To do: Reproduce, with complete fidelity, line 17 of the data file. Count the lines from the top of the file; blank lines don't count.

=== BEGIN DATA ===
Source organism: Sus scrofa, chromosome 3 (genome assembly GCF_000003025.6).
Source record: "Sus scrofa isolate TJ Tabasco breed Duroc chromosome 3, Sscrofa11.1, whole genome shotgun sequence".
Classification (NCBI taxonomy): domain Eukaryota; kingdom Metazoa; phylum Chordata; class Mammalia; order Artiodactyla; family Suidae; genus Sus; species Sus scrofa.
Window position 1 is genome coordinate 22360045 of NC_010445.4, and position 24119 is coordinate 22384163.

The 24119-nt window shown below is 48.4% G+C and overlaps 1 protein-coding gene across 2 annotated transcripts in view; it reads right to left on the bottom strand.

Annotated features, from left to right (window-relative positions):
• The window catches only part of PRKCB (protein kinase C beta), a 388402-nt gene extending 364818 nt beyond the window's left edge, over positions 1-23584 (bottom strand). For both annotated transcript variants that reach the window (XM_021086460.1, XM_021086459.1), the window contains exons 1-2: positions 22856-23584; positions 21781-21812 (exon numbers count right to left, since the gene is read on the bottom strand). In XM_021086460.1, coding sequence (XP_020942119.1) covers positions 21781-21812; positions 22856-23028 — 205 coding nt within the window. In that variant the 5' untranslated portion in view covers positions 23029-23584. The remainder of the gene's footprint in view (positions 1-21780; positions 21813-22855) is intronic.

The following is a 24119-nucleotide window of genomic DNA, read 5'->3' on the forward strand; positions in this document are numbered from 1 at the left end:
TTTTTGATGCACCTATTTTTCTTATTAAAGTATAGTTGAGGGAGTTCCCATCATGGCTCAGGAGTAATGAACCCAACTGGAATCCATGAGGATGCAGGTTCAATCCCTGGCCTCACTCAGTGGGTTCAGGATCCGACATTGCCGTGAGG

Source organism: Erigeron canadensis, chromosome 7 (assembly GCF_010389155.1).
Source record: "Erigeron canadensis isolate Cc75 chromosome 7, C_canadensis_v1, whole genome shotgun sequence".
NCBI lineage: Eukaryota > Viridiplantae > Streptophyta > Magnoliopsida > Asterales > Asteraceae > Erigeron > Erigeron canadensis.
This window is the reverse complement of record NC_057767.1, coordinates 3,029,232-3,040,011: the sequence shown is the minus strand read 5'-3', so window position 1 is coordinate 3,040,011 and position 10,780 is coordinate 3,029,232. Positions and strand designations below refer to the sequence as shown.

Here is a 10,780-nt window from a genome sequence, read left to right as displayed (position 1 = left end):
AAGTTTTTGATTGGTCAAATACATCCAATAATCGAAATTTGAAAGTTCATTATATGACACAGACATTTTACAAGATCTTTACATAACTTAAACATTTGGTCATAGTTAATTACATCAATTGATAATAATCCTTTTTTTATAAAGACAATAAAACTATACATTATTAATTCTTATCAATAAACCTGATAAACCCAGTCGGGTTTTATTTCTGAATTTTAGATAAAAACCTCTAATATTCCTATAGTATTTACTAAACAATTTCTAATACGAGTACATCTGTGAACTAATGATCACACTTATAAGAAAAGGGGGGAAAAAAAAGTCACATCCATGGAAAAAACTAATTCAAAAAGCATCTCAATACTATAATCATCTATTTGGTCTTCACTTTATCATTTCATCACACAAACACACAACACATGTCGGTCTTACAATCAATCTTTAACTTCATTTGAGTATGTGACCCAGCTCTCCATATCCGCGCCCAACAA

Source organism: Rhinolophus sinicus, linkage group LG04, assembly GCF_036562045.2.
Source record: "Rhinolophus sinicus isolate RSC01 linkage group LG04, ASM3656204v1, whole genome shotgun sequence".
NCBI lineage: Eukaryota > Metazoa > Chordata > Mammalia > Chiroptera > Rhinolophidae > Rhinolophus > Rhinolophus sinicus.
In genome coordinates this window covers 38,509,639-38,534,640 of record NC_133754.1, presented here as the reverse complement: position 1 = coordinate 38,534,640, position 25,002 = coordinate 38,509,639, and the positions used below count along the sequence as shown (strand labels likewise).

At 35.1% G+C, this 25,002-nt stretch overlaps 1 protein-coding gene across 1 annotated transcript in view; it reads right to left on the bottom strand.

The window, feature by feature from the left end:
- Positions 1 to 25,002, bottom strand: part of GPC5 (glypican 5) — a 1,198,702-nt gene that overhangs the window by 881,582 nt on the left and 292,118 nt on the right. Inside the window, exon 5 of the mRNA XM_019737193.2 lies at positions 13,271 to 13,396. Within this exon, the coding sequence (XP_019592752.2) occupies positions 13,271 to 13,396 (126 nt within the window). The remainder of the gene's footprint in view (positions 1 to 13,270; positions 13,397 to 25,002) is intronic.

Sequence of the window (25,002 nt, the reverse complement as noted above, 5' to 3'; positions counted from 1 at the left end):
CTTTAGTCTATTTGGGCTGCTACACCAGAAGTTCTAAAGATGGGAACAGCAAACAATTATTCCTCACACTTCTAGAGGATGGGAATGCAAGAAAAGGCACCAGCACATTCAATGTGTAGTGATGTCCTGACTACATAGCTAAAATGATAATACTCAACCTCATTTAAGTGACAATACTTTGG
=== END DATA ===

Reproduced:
Source record: "Rhinolophus sinicus isolate RSC01 linkage group LG04, ASM3656204v1, whole genome shotgun sequence".